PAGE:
Barzani Unites Syrian Kurds Against Assad

Barzani asserted that the Kurdish people will be deprived of their legitimate demands and rights if unity is not secured among them. Under Barzani’s pressure, the formally reluctant PYD agreed to act in harmony with the Syrian Kurdish National Council.

After Bashar al-Assad’s promises to the Kurds fell short, Massoud Barzani, president of Iraq’s Kurdish region, gathered the fragmented Syrian Kurdish factions in Erbil. The internal turbulence in Syria heralds a new era for the Syrian Kurds. It was Assad who has been benefiting from the “Kurdish card” thus far; however, it seems that Barzani is now beginning to have more control over Syria’s Kurds.

In the Erbil meeting, the Syrian Kurds decided to take a unified stand against Assad, set up a Supreme Kurdish Council and form “popular defense forces” to control the region.

While the prolonged conflict between the Syrian regime and the opposition continues, Barzani succeeded in reconciling the different Kurdish groups in Syria. The most significant development was the decision of the militarily strong Democratic Union party (PYD) to join this unified Kurdish coalition. The PYD is the Kurdish Workers’ Party’s (PKK) Syrian branch. Until now, the PYD had refused to take part in the “Kurdish National Council” initiative or cooperate with other Syrian Kurdish groups. After the four-day meeting, all of the parties decided to act in unison.

Kava Aziz, a member of the Kurdish National Council, said that “Syrian Kurds are marching toward independence and freedom.”

As Assad deployed all of his military power against the Syrian opposition, he was forced to leave a part along the Turkish border under Kurdish control. In these areas where the Syrian army had to withdraw, certain Kurdish groups such as the PYD established control. In fact, there were clashes between the PYD and the Syrian Kurdish National Council member groups, resulting in losses on both sides.

Assad had promised to grant citizenship rights to the Kurds, including the rights to open businesses, Kurdish education and work permission. However, Assad’s reluctance to implement these reforms exacerbated the concern among Kurdish groups. The Syrian Kurdish National Council then urged Barzani to handle the situation. Accordingly, Barzani gathered the representatives of the Council and Saleh Muslim, the head of the PYD. Barzani gave an ultimatum to both sides, saying that “nobody is allowed to leave the meeting until a consensus is achieved.” Barzani asserted that the Kurdish people will be deprived of their legitimate demands and rights if unity is not secured among them. Under Barzani’s pressure, the formally reluctant PYD agreed to act in harmony with the Syrian Kurdish National Council.

Kava Aziz, a member of the Syrian Kurdish Council, maintained that with Barzani’s initiative, the Kurds overcame their problems and united into one body. According to Aziz, the Kurds are now marching toward independence. He further elaborated: “According to the agreement, two councils will form a supreme body. Three security committees will work under this supreme body. These committees will work on both the domestic and international front. The members of the two councils will work together to prevent any threats that target the Kurdish nation. We, as the Syrian Kurdish National Assembly, will keep our commitment to this agreement. If this agreement is breached, then the Syrian Kurds’ freedom might be endangered.”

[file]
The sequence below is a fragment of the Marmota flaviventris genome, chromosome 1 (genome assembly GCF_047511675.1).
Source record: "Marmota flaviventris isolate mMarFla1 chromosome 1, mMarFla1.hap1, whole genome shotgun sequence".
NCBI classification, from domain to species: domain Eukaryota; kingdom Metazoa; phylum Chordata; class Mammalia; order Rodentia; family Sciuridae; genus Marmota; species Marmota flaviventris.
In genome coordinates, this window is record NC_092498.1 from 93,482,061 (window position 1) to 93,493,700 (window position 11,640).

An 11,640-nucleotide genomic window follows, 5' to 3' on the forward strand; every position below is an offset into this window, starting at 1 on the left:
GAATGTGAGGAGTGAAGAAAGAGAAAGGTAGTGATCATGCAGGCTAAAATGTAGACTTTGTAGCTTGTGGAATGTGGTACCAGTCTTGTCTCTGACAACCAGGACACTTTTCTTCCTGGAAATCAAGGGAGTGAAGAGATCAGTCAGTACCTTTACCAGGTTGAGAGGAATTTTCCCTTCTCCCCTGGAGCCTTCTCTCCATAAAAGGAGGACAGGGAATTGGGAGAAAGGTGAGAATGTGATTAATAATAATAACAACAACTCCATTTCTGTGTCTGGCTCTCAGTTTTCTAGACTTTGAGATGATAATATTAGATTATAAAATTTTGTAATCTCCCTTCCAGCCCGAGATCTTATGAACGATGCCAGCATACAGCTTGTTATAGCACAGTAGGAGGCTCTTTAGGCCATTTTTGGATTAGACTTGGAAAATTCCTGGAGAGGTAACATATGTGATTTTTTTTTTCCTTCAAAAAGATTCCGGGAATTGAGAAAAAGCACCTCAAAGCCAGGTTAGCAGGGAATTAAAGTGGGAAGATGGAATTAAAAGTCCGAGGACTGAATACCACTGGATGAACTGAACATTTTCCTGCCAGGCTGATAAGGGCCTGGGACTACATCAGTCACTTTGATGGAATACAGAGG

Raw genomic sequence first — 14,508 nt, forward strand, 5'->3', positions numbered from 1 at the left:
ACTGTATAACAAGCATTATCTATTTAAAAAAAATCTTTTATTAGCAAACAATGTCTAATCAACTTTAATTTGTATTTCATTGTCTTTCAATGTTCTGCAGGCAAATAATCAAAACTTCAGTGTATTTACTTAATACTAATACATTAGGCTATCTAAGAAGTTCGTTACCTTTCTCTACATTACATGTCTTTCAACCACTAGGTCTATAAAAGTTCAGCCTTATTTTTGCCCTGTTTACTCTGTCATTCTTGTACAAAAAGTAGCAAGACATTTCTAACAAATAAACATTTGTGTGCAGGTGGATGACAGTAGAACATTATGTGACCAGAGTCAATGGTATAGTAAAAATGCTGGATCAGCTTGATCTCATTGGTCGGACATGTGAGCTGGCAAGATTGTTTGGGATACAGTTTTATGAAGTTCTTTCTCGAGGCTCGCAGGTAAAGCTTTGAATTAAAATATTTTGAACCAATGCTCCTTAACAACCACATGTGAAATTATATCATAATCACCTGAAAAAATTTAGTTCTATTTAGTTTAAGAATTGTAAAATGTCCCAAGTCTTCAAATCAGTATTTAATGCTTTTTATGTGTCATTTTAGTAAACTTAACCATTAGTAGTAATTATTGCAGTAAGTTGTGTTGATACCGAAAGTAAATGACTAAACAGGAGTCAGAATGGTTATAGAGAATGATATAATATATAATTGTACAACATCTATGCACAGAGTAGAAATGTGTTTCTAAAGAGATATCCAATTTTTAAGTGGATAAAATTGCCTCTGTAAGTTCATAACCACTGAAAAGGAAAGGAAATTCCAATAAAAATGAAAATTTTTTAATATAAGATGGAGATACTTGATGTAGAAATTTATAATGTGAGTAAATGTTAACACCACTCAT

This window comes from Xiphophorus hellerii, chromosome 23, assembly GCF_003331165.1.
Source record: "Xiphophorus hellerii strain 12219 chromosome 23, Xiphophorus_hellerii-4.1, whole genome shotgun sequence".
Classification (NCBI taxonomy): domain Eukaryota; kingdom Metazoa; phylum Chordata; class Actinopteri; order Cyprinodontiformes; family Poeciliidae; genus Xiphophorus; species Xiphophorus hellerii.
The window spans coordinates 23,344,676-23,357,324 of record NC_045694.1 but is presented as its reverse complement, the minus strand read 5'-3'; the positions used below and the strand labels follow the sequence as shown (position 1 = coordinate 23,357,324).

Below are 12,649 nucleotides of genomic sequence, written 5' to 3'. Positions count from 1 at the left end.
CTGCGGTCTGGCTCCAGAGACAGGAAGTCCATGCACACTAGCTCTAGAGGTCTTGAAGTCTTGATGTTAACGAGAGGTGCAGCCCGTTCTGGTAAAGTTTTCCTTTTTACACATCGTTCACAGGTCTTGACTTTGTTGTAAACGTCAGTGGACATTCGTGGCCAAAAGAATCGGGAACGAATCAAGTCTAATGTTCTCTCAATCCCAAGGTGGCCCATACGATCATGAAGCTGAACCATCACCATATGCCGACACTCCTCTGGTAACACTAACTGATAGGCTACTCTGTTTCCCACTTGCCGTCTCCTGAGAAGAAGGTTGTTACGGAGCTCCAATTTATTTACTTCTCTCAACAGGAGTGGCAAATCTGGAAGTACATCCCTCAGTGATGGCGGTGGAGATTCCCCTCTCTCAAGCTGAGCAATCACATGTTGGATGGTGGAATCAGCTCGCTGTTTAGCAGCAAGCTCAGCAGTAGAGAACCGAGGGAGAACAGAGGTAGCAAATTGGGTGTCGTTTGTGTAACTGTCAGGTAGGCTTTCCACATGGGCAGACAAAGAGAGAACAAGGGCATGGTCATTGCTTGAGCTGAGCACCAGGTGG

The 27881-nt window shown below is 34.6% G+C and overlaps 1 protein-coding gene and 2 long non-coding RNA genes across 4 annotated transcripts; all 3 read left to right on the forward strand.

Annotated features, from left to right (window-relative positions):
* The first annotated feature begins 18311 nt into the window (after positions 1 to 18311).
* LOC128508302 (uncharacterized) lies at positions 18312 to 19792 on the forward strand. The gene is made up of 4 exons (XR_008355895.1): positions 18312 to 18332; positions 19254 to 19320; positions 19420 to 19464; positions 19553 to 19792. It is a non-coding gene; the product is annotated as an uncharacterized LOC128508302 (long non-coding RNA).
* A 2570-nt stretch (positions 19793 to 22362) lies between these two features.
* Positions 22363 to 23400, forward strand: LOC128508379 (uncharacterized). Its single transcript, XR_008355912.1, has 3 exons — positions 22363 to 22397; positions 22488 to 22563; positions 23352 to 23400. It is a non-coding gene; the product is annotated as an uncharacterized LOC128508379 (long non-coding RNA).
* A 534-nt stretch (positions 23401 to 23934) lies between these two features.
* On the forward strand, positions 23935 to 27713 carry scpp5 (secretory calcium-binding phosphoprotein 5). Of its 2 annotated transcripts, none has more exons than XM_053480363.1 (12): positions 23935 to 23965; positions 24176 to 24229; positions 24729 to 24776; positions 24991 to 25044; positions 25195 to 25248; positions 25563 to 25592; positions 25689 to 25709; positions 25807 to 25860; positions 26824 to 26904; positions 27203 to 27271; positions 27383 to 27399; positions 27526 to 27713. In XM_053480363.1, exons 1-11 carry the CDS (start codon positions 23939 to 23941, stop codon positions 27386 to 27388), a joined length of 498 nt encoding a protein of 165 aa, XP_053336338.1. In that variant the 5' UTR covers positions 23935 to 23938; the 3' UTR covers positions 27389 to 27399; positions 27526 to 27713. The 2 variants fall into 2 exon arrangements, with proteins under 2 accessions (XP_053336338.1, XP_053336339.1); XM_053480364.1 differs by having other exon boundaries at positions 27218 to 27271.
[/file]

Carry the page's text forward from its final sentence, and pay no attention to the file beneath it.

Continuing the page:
Barzani expressed his satisfaction with the agreement: “I congratulate all parties who agreed on this agreement. Kurds should have a common stance regarding all developments in Syria. They should be adamant on the legitimate rights of the Kurdish people. This can only be maintained through unity and solidarity.” From the very inception of the crises in Syria, Barzani has urged Kurds to refrain from getting involved in the demonstrations.

A new mechanism will be formed to implement the Erbil agreement and a common body will be established to deal with political and strategic decision-making. The Supreme Kurdish Council will work for the common benefit of the Kurdish people and a common stance will be adopted against the Assad regime. Three different committees will be established to follow up on this. Polemics and discussions among the groups in the media will be avoided, as will any tension that can lead to confrontation among Kurdish groups. A solid stance to condemn violence will be maintained. Two weeks after signing the agreement, a commission will be formed.

Kurdish groups will organize “popular defense forces” to control the region. These forces will be civilian units, rather than armed groups. Armed groups will be removed from Kurdish cities and villages. The Turkey representative of the Syrian Kurdish National Assembly, Shiwan Hussein, also said that the Kurdish groups will act together against the Assad regime from now on.

The Syrian Kurdish National Assembly employed a strategy to pursue an unarmed opposition against the Assad regime. While it supports the idea of regime change, it also rejected any talks with the regime. The PYD, on the other hand, is a strong actor in Syria and has a significant armed wing. The PYD is also against Assad on the discourse level, yet it also claims that the crises can be solved through dialogue with the regime.

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